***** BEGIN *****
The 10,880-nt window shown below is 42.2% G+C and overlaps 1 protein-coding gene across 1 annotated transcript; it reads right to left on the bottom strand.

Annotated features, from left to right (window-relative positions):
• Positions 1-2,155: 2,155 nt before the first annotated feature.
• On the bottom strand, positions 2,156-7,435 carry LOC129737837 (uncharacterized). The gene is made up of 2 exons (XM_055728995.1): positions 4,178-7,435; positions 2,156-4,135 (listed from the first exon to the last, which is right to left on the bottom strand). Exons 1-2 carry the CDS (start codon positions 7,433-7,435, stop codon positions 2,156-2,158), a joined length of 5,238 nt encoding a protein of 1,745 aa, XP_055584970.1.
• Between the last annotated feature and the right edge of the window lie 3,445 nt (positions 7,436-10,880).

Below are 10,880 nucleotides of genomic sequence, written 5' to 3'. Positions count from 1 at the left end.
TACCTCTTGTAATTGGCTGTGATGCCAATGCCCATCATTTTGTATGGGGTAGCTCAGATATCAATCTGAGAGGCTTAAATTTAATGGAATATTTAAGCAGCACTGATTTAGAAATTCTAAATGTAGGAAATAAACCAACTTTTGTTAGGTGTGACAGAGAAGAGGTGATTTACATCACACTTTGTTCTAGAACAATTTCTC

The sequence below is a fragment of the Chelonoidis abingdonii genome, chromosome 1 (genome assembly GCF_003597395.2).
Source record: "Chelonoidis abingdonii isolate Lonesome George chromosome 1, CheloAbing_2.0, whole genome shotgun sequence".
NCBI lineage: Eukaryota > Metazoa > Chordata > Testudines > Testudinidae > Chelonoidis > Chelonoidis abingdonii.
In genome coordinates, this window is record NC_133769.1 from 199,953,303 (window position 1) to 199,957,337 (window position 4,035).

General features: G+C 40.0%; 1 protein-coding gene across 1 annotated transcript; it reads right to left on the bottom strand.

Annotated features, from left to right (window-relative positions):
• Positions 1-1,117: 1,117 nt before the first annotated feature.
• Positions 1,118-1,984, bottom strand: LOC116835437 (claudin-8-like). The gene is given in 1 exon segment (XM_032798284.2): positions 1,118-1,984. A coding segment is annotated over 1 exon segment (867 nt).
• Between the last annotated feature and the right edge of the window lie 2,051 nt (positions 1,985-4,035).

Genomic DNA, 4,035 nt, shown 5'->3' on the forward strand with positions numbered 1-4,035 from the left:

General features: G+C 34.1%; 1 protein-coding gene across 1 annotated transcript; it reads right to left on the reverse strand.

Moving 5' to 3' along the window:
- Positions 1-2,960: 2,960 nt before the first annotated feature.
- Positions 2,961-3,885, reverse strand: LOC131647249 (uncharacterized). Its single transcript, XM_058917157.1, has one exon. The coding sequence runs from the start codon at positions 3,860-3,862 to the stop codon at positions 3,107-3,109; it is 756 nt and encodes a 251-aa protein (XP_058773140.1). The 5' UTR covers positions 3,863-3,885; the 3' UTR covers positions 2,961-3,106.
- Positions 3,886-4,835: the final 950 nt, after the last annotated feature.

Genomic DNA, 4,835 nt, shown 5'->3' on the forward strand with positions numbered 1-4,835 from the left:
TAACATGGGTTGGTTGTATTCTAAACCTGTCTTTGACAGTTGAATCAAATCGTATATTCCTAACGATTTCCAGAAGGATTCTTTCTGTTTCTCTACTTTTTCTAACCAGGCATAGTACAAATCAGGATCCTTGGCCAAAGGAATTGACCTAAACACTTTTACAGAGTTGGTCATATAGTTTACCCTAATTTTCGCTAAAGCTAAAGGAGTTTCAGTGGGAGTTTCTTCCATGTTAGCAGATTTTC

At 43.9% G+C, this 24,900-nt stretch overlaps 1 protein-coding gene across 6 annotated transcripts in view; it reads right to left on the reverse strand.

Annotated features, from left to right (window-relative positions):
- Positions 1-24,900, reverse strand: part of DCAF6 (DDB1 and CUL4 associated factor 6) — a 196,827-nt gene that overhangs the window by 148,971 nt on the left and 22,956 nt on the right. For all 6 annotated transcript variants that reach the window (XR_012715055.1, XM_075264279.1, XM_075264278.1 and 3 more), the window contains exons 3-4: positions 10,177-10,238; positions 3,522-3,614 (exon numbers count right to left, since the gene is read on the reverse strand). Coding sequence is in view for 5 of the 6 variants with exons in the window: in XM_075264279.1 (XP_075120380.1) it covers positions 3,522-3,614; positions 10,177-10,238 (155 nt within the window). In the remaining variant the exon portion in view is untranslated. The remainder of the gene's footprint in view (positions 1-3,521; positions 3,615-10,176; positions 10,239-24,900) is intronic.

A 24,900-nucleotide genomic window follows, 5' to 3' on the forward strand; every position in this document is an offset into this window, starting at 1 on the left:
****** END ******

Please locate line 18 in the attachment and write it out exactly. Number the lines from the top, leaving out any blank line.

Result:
General features: G+C 34.1%; 1 protein-coding gene across 1 annotated transcript; it reads right to left on the reverse strand.